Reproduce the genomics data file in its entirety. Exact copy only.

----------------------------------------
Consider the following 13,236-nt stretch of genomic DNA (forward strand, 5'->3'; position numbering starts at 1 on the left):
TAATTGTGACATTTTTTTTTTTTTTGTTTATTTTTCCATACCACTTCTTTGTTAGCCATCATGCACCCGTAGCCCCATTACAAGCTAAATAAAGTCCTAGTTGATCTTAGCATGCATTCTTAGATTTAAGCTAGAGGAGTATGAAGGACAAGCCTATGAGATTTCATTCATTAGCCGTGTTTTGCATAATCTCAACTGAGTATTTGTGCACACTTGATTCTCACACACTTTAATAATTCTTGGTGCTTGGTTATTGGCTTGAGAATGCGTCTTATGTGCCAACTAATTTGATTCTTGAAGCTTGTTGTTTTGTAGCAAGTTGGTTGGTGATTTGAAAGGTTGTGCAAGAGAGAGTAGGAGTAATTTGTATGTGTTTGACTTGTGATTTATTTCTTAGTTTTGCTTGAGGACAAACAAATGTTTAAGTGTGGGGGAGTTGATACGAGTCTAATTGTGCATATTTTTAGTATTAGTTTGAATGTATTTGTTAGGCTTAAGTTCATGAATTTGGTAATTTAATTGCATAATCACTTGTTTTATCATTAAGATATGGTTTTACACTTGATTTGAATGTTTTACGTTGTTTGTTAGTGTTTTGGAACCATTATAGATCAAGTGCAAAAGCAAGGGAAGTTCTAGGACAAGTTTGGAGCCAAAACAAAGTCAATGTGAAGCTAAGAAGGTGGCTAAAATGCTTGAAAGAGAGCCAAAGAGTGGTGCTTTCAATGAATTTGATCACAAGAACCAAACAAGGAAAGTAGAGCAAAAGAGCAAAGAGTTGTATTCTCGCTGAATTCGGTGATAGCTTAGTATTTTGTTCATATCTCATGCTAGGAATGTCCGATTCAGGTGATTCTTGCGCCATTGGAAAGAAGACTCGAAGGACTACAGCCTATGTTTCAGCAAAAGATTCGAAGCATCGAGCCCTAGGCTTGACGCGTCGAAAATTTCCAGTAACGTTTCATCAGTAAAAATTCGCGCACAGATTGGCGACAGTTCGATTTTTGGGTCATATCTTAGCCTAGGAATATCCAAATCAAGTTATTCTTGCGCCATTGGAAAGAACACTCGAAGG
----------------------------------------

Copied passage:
Consider the following 13,236-nt stretch of genomic DNA (forward strand, 5'->3'; position numbering starts at 1 on the left):
TAATTGTGACATTTTTTTTTTTTTTGTTTATTTTTCCATACCACTTCTTTGTTAGCCATCATGCACCCGTAGCCCCATTACAAGCTAAATAAAGTCCTAGTTGATCTTAGCATGCATTCTTAGATTTAAGCTAGAGGAGTATGAAGGACAAGCCTATGAGATTTCATTCATTAGCCGTGTTTTGCATAATCTCAACTGAGTATTTGTGCACACTTGATTCTCACACACTTTAATAATTCTTGGTGCTTGGTTATTGGCTTGAGAATGCGTCTTATGTGCCAACTAATTTGATTCTTGAAGCTTGTTGTTTTGTAGCAAGTTGGTTGGTGATTTGAAAGGTTGTGCAAGAGAGAGTAGGAGTAATTTGTATGTGTTTGACTTGTGATTTATTTCTTAGTTTTGCTTGAGGACAAACAAATGTTTAAGTGTGGGGGAGTTGATACGAGTCTAATTGTGCATATTTTTAGTATTAGTTTGAATGTATTTGTTAGGCTTAAGTTCATGAATTTGGTAATTTAATTGCATAATCACTTGTTTTATCATTAAGATATGGTTTTACACTTGATTTGAATGTTTTACGTTGTTTGTTAGTGTTTTGGAACCATTATAGATCAAGTGCAAAAGCAAGGGAAGTTCTAGGACAAGTTTGGAGCCAAAACAAAGTCAATGTGAAGCTAAGAAGGTGGCTAAAATGCTTGAAAGAGAGCCAAAGAGTGGTGCTTTCAATGAATTTGATCACAAGAACCAAACAAGGAAAGTAGAGCAAAAGAGCAAAGAGTTGTATTCTCGCTGAATTCGGTGATAGCTTAGTATTTTGTTCATATCTCATGCTAGGAATGTCCGATTCAGGTGATTCTTGCGCCATTGGAAAGAAGACTCGAAGGACTACAGCCTATGTTTCAGCAAAAGATTCGAAGCATCGAGCCCTAGGCTTGACGCGTCGAAAATTTCCAGTAACGTTTCATCAGTAAAAATTCGCGCACAGATTGGCGACAGTTCGATTTTTGGGTCATATCTTAGCCTAGGAATATCCAAATCAAGTTATTCTTGCGCCATTGGAAAGAACACTCGAAGG